Wes Duboise and his buddy Jonathan Welch, both from the deep woods of northern Idaho, are making their first-ever trip to Florida count. They're two rough-and-ready carpenters with a twofold mission: make some cash and help Floridians protect storm-wrecked homes with plastic sheeting as part of Operation Blue Roof.
The cool breath of an air conditioner reminds Duboise of a fall day back in Coeur d'Alene. But this metal shack at the St. Lucie County Fairgrounds where he's quartered for the next three months is a far cry from his creature comforts thousands of miles away.
With 2,900 condemned homes in St. Lucie County alone and the nearest available hotel room 150 miles away as the crow flies, those left homeless by this summer's storms aren't the only ones roughing it in these arduous times.
Floridians have been hit hard, with devastated homes and storm-torn lives. But there are also thousands of faceless workers here, toiling under trying circumstances. They form an unofficial cavalry of sorts - an army of itinerant heroes who get little attention, but leave families and homes for weeks at a stretch to sleep in makeshift bunkers, often living in worse circumstances than the Floridians they're out to help.
As homeless residents and relief workers jockey for mattresses, even hotel-rich Florida has overstrained its capacity by a country mile. So hundreds, even thousands, of relief workers such as Duboise have gone back to basics, roughing it Swiss Family Robinson style and sleeping in trucks, schools, emergency shelters, and, as here, right beside the fairground stables in small metal activity shacks and staging areas used for Florida fairs.
With 200 more workers expected, this group is in close quarters, to say the least. Their lodgings are often more primitive than homeless shelters - though the homeless are here on the fairgrounds, too, packed in a building nearby "like sardines," says Mr. Welch.
Recovery operations are never an easy task. Yet the overcrowding here, in the wake of a hurricane quartet that destroyed buildings across the state, makes this effort "unprecedented," says Barney Ratliffe, a vice president with Pike Electric, an emergency-response company that sent nearly all of its 2,500 workers from 18 states to Florida.
Even if they don't dominate the evening news, these men and women don't go unappreciated - and that's a comfort, even if hard cots and hot tents aren't. Locals have cheered the workers on: "Thank you, thank you, thank you, power crews," reads a sign. One hurricane-weary Martin County resident, John Arents, talks of the workers with a touch of wonder while fishing for snook at Jensen Beach: "What does it take to leave your family for months and sleep in tents with a bunch of stinky guys?"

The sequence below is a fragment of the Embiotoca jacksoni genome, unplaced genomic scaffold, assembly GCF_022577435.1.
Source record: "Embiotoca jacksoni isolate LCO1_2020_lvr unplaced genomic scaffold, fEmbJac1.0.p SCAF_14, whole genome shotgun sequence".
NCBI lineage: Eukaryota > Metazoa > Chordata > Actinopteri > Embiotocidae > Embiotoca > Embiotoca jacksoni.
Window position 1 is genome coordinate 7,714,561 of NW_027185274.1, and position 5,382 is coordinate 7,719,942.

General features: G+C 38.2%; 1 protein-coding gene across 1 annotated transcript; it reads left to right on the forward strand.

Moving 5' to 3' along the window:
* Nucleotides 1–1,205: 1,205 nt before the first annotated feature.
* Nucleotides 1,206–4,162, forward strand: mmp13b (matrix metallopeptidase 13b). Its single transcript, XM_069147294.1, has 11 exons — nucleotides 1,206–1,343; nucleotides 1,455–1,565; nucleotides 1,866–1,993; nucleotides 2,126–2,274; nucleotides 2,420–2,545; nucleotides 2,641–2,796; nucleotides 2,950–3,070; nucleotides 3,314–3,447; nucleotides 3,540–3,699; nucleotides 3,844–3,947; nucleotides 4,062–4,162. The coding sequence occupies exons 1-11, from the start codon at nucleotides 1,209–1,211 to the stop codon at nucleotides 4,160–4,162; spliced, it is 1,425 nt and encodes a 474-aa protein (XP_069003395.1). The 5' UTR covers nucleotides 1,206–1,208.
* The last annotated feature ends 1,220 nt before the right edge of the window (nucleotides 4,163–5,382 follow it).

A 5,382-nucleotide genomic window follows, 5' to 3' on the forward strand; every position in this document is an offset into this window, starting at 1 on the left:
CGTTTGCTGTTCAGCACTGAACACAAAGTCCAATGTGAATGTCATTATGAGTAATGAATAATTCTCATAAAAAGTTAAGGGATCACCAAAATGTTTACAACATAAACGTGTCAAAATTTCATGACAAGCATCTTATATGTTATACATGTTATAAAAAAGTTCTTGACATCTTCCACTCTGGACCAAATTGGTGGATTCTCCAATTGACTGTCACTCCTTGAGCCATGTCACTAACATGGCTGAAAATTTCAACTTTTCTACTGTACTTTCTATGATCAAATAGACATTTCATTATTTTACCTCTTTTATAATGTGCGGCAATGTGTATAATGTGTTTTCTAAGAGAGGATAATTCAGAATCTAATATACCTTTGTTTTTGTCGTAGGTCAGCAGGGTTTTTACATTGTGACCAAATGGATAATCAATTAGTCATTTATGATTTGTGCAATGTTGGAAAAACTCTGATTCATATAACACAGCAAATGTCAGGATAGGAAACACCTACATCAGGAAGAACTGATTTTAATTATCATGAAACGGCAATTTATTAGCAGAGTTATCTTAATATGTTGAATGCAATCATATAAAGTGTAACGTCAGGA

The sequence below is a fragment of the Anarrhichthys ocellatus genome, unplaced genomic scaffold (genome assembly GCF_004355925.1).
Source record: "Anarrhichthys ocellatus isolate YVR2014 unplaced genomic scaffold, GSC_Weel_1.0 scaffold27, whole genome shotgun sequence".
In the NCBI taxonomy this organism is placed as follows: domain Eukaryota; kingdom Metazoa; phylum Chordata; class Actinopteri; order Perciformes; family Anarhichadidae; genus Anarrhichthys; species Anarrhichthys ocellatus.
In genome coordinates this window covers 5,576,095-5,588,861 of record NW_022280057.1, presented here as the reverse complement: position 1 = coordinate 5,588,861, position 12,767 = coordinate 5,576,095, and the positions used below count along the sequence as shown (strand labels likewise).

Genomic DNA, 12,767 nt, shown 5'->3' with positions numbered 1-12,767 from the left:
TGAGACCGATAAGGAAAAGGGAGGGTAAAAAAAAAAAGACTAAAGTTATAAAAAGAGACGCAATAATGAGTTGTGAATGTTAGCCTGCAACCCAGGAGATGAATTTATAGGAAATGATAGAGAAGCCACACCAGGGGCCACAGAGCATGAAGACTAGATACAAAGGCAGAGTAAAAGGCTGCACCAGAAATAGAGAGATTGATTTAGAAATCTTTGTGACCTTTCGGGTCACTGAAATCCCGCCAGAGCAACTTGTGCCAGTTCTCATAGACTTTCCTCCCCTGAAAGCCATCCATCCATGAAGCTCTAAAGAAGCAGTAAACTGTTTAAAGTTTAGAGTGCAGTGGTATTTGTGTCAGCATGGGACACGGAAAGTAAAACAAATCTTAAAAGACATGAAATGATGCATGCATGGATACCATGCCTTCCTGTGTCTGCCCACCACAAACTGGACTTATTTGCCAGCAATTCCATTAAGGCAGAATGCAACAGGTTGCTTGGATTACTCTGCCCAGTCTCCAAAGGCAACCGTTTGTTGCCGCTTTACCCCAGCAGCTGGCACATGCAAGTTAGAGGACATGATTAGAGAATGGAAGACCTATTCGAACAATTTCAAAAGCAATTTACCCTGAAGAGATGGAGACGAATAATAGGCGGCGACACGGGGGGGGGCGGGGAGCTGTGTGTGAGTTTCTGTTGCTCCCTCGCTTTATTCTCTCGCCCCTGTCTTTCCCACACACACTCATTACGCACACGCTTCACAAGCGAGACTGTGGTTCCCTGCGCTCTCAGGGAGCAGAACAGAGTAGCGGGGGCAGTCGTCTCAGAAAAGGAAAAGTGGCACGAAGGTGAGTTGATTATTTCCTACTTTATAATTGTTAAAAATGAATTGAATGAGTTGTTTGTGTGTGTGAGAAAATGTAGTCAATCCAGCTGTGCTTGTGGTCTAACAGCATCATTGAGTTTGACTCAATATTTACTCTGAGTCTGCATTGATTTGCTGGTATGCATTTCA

When Dana Pearson set out from Fayetteville, Ark., on her inaugural relief mission, she expected to find a certain amount of order. Instead, she's been bounced from shelter to shelter.
"Right now, home is this notebook, this cellphone, and these rental-car keys," the homemaker and mother of two says, sitting on a cot and using her suitcase for a desk. "The biggest thing I regret now is that I forgot to pack pictures of my family, especially my 2-year-old grandson."
Her "room" is a wall of comfort-kit boxes. Her friend Judy Falk sleeps on a nearby cot. Outside, rows of storm-stripped orange trees stretch for miles in the sun. But Ms. Pearson takes comfort in knowing that she's missed back home. "My husband couldn't even find the sheets to make the bed," she says.
Mr. Duboise and Mr. Welch have built themselves a tidy nest in their shelter, surrounded by power tools, a TV, a DVD player, family pictures, and Duboise's dog, Bud, a blue-heeler mix. But in his rush, says Duboise, he forgot to grab the picture of his mom, whom everyone calls Peanut, off the top of his TV back home.
Around them, young men wearing shark-tooth necklaces and bushy beards still fizzle with energy after 12-hour, six-day shifts as "government mules." Some have hung large American flags - one emblazoned with a native American warrior - over their air mattresses.
Indeed, through 60 days of hurricanes, the hundreds of workers for Pike Electric have seen it all: They've spent nights in their trucks, taken over a whole campground in southern Alabama after hurricane Ivan blew through, and slept practically on top of each other in whatever hotel rooms they could find.
Pulling 17-hour days, seven days a week, they don't pay much attention to making their quarters feel like home. They've come from as far away as the high plains of west Texas to cut, pull, splice and dig - making as much as $2,000 a week.
In Stuart, at a Florida Power and Light staging area, there are hundreds of cots set up, where men sleep in the midday heat with their arms slung over their eyes. Charter buses take some on monster commutes to Boca Raton and Cape Canaveral. A lodging office housed in a trailer has hung a sign saying: "Miracles performed here."
"Home is looking real good to them now," says Mr. Ratliffe at Pike.
Ms. Falk and Ms. Pearson, who live in a different building on the fairgrounds, have set up a small tent in the middle of the room for some privacy. Falk calls her home "honeybun central" for the donated sweetcakes stacked nearly to the ceilings.
"We've all had our little breakdowns," says Falk. But long workdays - three hours of sleep is normal - keeps homesickness mostly at bay. And despite the destruction, the two women look forward to at least a sliver of vacation. "We'd like to spend at least half a day on the beach before we go home," says Falk.
For many, the rough conditions are tempered by the task at hand. "This is the biggest thing I've done in my life, something I'll be able to tell my grandkids about," says Mitch Theiss, a logger from Athol, Idaho.
Fellow Idahoan Duboise shrugs off the hardship: "Living like this is nothing compared to what these people down here in Florida have been through."